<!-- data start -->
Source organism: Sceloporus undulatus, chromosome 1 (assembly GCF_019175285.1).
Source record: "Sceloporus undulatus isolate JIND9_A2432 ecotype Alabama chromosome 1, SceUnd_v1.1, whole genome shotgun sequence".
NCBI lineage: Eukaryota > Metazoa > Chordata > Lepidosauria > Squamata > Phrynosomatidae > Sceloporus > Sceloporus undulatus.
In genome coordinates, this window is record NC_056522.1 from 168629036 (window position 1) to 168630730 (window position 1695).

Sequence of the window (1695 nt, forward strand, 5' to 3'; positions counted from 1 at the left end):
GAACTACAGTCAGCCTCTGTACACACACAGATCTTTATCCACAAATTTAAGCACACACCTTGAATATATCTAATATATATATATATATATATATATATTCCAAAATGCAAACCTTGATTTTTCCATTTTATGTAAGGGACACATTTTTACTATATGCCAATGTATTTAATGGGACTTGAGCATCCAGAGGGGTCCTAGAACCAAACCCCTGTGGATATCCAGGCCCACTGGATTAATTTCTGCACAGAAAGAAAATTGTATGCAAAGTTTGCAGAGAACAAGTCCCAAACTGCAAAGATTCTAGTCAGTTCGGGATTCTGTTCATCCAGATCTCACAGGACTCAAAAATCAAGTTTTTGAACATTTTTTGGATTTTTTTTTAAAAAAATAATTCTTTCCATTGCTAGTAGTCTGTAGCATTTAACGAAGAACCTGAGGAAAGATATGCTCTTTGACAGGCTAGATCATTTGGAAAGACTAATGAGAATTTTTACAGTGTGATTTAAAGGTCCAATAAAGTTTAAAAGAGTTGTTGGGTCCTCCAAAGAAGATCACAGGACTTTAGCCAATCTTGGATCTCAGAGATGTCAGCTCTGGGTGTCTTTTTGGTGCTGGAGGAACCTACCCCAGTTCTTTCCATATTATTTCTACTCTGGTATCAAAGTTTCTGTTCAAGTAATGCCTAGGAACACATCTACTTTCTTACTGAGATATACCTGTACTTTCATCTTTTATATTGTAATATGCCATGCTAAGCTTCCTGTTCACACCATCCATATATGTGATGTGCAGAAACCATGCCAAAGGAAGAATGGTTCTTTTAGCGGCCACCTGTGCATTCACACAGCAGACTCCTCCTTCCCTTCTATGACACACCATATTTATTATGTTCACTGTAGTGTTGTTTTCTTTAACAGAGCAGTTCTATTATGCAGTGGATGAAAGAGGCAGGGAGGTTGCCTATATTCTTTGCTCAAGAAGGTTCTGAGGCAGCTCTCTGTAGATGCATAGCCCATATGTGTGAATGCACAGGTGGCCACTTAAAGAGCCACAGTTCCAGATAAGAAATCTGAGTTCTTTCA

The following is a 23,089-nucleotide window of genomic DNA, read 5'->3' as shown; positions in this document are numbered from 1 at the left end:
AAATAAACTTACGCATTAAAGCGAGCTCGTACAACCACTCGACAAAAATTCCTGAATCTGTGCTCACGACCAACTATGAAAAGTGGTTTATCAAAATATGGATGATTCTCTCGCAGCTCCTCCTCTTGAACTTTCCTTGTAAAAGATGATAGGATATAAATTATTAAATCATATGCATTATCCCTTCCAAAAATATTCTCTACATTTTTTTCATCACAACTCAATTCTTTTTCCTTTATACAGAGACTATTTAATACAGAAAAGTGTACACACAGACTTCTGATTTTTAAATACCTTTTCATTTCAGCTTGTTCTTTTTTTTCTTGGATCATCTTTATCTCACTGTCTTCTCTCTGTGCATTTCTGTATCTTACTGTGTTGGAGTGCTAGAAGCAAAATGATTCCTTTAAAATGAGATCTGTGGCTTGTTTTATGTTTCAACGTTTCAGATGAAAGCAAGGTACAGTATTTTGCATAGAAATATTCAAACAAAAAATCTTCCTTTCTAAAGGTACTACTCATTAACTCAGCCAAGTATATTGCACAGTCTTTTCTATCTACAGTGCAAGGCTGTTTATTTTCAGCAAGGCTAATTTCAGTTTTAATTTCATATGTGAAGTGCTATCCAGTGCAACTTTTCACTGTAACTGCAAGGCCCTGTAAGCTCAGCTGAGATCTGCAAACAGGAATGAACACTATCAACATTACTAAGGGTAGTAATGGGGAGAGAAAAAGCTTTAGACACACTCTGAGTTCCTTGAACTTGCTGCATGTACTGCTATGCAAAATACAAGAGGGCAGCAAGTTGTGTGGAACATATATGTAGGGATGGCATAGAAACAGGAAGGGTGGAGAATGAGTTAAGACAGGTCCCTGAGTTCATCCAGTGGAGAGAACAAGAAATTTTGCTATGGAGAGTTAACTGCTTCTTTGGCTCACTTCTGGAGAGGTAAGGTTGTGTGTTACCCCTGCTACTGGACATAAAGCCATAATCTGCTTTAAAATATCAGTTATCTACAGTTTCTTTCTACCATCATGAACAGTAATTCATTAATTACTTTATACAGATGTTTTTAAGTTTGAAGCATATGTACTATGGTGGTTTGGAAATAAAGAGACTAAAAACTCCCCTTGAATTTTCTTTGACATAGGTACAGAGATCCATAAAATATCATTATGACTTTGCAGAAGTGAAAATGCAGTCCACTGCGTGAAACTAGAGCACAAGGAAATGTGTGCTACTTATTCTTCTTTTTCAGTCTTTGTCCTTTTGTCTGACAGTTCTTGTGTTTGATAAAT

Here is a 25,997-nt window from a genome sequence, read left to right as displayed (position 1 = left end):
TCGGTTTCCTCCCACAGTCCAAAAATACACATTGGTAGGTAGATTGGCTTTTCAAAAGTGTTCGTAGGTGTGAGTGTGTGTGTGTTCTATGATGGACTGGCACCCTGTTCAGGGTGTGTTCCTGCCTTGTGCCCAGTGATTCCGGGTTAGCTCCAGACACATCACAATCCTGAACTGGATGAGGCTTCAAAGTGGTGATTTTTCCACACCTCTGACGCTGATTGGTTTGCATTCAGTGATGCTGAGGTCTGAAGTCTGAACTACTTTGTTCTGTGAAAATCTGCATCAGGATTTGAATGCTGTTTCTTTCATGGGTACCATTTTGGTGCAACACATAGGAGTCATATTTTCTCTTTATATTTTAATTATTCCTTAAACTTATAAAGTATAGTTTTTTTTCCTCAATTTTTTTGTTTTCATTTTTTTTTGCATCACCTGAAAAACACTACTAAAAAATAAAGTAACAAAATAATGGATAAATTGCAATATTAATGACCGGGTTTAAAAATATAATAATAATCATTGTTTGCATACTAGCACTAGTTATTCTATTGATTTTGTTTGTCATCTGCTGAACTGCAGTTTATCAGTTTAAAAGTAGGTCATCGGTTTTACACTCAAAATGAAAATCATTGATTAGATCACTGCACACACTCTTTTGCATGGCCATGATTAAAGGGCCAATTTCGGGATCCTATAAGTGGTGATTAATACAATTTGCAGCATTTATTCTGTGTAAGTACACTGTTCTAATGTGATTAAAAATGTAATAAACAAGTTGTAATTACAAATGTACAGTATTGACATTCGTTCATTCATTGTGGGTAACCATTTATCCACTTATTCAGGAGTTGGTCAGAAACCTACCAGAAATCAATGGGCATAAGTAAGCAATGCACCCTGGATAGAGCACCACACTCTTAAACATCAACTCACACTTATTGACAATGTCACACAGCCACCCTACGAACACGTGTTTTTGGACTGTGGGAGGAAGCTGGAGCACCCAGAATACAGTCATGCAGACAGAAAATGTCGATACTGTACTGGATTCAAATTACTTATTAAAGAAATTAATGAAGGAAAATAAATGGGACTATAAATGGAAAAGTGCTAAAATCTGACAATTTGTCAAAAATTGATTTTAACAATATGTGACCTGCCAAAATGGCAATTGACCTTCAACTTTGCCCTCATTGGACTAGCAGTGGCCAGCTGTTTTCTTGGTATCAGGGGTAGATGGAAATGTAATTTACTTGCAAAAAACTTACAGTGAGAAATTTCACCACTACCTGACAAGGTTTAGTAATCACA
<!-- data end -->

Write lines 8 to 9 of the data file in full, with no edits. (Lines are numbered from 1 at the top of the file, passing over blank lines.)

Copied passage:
AAATAAACTTACGCATTAAAGCGAGCTCGTACAACCACTCGACAAAAATTCCTGAATCTGTGCTCACGACCAACTATGAAAAGTGGTTTATCAAAATATGGATGATTCTCTCGCAGCTCCTCCTCTTGAACTTTCCTTGTAAAAGATGATAGGATATAAATTATTAAATCATATGCATTATCCCTTCCAAAAATATTCTCTACATTTTTTTCATCACAACTCAATTCTTTTTCCTTTATACAGAGACTATTTAATACAGAAAAGTGTACACACAGACTTCTGATTTTTAAATACCTTTTCATTTCAGCTTGTTCTTTTTTTTCTTGGATCATCTTTATCTCACTGTCTTCTCTCTGTGCATTTCTGTATCTTACTGTGTTGGAGTGCTAGAAGCAAAATGATTCCTTTAAAATGAGATCTGTGGCTTGTTTTATGTTTCAACGTTTCAGATGAAAGCAAGGTACAGTATTTTGCATAGAAATATTCAAACAAAAAATCTTCCTTTCTAAAGGTACTACTCATTAACTCAGCCAAGTATATTGCACAGTCTTTTCTATCTACAGTGCAAGGCTGTTTATTTTCAGCAAGGCTAATTTCAGTTTTAATTTCATATGTGAAGTGCTATCCAGTGCAACTTTTCACTGTAACTGCAAGGCCCTGTAAGCTCAGCTGAGATCTGCAAACAGGAATGAACACTATCAACATTACTAAGGGTAGTAATGGGGAGAGAAAAAGCTTTAGACACACTCTGAGTTCCTTGAACTTGCTGCATGTACTGCTATGCAAAATACAAGAGGGCAGCAAGTTGTGTGGAACATATATGTAGGGATGGCATAGAAACAGGAAGGGTGGAGAATGAGTTAAGACAGGTCCCTGAGTTCATCCAGTGGAGAGAACAAGAAATTTTGCTATGGAGAGTTAACTGCTTCTTTGGCTCACTTCTGGAGAGGTAAGGTTGTGTGTTACCCCTGCTACTGGACATAAAGCCATAATCTGCTTTAAAATATCAGTTATCTACAGTTTCTTTCTACCATCATGAACAGTAATTCATTAATTACTTTATACAGATGTTTTTAAGTTTGAAGCATATGTACTATGGTGGTTTGGAAATAAAGAGACTAAAAACTCCCCTTGAATTTTCTTTGACATAGGTACAGAGATCCATAAAATATCATTATGACTTTGCAGAAGTGAAAATGCAGTCCACTGCGTGAAACTAGAGCACAAGGAAATGTGTGCTACTTATTCTTCTTTTTCAGTCTTTGTCCTTTTGTCTGACAGTTCTTGTGTTTGATAAAT

Here is a 25,997-nt window from a genome sequence, read left to right as displayed (position 1 = left end):